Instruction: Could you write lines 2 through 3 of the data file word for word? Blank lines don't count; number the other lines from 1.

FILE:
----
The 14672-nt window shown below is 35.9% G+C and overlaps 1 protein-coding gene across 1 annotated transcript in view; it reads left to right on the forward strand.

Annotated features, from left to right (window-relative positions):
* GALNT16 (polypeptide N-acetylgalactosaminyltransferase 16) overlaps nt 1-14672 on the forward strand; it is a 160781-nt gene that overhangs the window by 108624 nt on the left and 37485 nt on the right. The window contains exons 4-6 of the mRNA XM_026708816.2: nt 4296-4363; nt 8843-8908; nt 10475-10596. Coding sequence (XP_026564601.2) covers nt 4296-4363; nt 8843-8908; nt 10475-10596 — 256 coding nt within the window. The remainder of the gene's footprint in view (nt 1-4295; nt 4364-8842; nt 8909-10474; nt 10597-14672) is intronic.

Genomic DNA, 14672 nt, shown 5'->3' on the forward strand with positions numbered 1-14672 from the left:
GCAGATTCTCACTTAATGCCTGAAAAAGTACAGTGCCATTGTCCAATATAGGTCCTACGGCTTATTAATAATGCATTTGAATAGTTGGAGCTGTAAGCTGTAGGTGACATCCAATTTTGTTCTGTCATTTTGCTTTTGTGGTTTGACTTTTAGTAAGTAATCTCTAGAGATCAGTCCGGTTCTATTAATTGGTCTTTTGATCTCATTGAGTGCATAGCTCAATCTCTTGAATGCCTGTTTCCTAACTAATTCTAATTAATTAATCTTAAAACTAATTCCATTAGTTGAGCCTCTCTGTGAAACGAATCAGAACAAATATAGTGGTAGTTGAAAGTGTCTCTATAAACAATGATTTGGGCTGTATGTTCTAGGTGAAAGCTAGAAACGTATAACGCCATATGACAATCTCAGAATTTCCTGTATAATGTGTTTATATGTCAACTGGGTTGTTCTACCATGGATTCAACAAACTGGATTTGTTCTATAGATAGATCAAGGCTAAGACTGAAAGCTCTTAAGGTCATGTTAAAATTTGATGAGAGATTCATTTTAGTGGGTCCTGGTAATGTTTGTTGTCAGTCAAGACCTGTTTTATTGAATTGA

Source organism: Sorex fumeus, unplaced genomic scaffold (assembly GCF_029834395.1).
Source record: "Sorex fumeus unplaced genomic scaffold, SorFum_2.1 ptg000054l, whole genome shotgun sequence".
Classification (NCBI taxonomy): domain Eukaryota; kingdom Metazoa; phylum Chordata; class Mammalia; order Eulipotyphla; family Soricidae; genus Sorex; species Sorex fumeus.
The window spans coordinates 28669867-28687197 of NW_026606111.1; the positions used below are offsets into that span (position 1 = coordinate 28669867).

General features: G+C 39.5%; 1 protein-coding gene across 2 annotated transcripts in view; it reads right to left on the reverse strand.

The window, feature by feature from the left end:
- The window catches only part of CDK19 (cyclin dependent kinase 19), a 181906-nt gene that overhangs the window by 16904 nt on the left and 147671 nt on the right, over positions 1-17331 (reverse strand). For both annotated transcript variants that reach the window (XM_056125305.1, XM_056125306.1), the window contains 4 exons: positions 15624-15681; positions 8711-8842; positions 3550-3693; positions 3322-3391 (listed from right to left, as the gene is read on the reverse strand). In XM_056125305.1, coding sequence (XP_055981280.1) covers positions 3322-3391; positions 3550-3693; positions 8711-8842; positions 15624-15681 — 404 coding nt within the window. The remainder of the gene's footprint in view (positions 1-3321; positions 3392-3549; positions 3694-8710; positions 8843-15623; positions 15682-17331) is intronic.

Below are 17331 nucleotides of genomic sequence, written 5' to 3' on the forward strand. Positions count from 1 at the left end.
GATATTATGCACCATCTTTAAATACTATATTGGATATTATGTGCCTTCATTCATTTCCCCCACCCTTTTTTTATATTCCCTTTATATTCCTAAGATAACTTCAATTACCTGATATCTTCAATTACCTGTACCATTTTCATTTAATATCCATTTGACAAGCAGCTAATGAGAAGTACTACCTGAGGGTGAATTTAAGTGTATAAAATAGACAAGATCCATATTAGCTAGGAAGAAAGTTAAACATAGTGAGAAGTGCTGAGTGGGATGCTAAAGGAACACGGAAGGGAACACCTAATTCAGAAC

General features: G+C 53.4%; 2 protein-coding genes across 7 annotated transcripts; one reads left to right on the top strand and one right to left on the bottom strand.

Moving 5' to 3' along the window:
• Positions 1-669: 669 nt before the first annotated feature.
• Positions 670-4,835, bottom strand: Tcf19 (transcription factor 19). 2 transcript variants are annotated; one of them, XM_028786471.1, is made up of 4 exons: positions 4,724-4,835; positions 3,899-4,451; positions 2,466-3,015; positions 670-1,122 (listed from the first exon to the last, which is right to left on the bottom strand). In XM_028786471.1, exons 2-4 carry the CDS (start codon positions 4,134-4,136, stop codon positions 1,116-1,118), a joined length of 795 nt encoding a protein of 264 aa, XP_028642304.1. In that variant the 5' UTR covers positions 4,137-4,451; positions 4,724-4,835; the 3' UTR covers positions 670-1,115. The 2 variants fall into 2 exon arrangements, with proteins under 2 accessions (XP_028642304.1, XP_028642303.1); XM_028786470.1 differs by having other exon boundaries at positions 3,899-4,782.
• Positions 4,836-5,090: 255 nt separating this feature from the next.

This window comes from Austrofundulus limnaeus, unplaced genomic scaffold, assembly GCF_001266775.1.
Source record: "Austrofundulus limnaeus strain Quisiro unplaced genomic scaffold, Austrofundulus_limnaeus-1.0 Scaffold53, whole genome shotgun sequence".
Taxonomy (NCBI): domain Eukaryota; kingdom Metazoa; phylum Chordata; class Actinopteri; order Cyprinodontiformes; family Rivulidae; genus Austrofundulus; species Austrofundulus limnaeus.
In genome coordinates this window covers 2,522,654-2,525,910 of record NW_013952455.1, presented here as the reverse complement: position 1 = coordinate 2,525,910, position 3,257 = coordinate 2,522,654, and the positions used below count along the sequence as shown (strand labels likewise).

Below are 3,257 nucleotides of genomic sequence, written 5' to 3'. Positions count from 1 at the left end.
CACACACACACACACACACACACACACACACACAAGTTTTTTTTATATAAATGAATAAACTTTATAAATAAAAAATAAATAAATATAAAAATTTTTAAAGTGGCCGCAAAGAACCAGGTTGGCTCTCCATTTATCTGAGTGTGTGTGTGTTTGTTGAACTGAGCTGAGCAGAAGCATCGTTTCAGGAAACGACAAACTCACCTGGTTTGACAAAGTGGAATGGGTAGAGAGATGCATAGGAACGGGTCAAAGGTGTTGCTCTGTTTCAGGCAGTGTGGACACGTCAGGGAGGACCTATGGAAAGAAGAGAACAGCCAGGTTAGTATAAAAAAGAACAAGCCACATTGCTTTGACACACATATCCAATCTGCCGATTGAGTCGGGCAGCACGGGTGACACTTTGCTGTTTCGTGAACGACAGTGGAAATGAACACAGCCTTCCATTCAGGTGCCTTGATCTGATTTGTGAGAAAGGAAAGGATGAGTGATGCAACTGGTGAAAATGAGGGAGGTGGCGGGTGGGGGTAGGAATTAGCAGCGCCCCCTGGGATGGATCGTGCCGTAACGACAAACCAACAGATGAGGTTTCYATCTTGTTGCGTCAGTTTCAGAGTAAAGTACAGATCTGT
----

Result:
Annotated features, from left to right (window-relative positions):
* GALNT16 (polypeptide N-acetylgalactosaminyltransferase 16) overlaps nt 1-14672 on the forward strand; it is a 160781-nt gene that overhangs the window by 108624 nt on the left and 37485 nt on the right. The window contains exons 4-6 of the mRNA XM_026708816.2: nt 4296-4363; nt 8843-8908; nt 10475-10596. Coding sequence (XP_026564601.2) covers nt 4296-4363; nt 8843-8908; nt 10475-10596 — 256 coding nt within the window. The remainder of the gene's footprint in view (nt 1-4295; nt 4364-8842; nt 8909-10474; nt 10597-14672) is intronic.